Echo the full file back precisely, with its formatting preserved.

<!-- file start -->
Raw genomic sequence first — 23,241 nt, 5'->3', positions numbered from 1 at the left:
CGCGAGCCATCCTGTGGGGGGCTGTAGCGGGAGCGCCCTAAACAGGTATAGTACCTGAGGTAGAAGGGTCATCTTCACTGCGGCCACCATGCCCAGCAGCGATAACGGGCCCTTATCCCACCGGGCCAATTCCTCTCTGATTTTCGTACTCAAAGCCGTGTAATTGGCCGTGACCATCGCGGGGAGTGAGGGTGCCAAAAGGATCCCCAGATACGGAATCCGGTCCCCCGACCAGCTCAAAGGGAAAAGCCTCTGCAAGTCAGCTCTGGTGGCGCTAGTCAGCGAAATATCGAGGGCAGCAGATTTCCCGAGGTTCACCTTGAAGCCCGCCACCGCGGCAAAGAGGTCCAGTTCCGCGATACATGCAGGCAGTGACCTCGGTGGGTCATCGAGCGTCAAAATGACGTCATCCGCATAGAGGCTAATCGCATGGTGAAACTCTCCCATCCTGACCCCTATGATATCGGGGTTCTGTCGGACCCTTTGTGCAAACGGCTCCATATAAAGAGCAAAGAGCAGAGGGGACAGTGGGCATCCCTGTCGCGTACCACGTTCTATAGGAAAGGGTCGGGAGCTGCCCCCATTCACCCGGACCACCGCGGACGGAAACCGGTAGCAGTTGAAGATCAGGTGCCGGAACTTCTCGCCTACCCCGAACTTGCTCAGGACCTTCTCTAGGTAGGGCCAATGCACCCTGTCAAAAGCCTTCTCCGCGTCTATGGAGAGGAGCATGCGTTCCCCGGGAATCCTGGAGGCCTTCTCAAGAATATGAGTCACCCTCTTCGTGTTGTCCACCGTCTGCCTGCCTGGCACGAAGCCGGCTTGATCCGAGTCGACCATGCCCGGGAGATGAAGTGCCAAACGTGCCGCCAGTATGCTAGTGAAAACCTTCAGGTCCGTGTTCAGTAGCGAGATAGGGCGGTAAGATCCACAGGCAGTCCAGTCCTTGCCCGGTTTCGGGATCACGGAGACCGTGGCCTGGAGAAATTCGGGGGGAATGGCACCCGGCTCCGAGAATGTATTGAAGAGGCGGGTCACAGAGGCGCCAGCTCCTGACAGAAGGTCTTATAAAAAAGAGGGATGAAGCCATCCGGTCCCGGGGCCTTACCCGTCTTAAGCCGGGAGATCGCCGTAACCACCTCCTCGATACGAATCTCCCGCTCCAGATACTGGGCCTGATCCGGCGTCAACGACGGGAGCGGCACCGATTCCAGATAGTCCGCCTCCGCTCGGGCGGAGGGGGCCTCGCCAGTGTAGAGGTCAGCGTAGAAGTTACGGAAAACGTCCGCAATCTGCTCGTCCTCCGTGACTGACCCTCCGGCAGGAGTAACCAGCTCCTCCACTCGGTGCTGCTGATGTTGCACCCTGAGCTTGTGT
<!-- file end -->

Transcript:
Raw genomic sequence first — 23,241 nt, 5'->3', positions numbered from 1 at the left:
CGCGAGCCATCCTGTGGGGGGCTGTAGCGGGAGCGCCCTAAACAGGTATAGTACCTGAGGTAGAAGGGTCATCTTCACTGCGGCCACCATGCCCAGCAGCGATAACGGGCCCTTATCCCACCGGGCCAATTCCTCTCTGATTTTCGTACTCAAAGCCGTGTAATTGGCCGTGACCATCGCGGGGAGTGAGGGTGCCAAAAGGATCCCCAGATACGGAATCCGGTCCCCCGACCAGCTCAAAGGGAAAAGCCTCTGCAAGTCAGCTCTGGTGGCGCTAGTCAGCGAAATATCGAGGGCAGCAGATTTCCCGAGGTTCACCTTGAAGCCCGCCACCGCGGCAAAGAGGTCCAGTTCCGCGATACATGCAGGCAGTGACCTCGGTGGGTCATCGAGCGTCAAAATGACGTCATCCGCATAGAGGCTAATCGCATGGTGAAACTCTCCCATCCTGACCCCTATGATATCGGGGTTCTGTCGGACCCTTTGTGCAAACGGCTCCATATAAAGAGCAAAGAGCAGAGGGGACAGTGGGCATCCCTGTCGCGTACCACGTTCTATAGGAAAGGGTCGGGAGCTGCCCCCATTCACCCGGACCACCGCGGACGGAAACCGGTAGCAGTTGAAGATCAGGTGCCGGAACTTCTCGCCTACCCCGAACTTGCTCAGGACCTTCTCTAGGTAGGGCCAATGCACCCTGTCAAAAGCCTTCTCCGCGTCTATGGAGAGGAGCATGCGTTCCCCGGGAATCCTGGAGGCCTTCTCAAGAATATGAGTCACCCTCTTCGTGTTGTCCACCGTCTGCCTGCCTGGCACGAAGCCGGCTTGATCCGAGTCGACCATGCCCGGGAGATGAAGTGCCAAACGTGCCGCCAGTATGCTAGTGAAAACCTTCAGGTCCGTGTTCAGTAGCGAGATAGGGCGGTAAGATCCACAGGCAGTCCAGTCCTTGCCCGGTTTCGGGATCACGGAGACCGTGGCCTGGAGAAATTCGGGGGGAATGGCACCCGGCTCCGAGAATGTATTGAAGAGGCGGGTCACAGAGGCGCCAGCTCCTGACAGAAGGTCTTATAAAAAAGAGGGATGAAGCCATCCGGTCCCGGGGCCTTACCCGTCTTAAGCCGGGAGATCGCCGTAACCACCTCCTCGATACGAATCTCCCGCTCCAGATACTGGGCCTGATCCGGCGTCAACGACGGGAGCGGCACCGATTCCAGATAGTCCGCCTCCGCTCGGGCGGAGGGGGCCTCGCCAGTGTAGAGGTCAGCGTAGAAGTTACGGAAAACGTCCGCAATCTGCTCGTCCTCCGTGACTGACCCTCCGGCAGGAGTAACCAGCTCCTCCACTCGGTGCTGCTGATGTTGCACCCTGAGCTTGTGT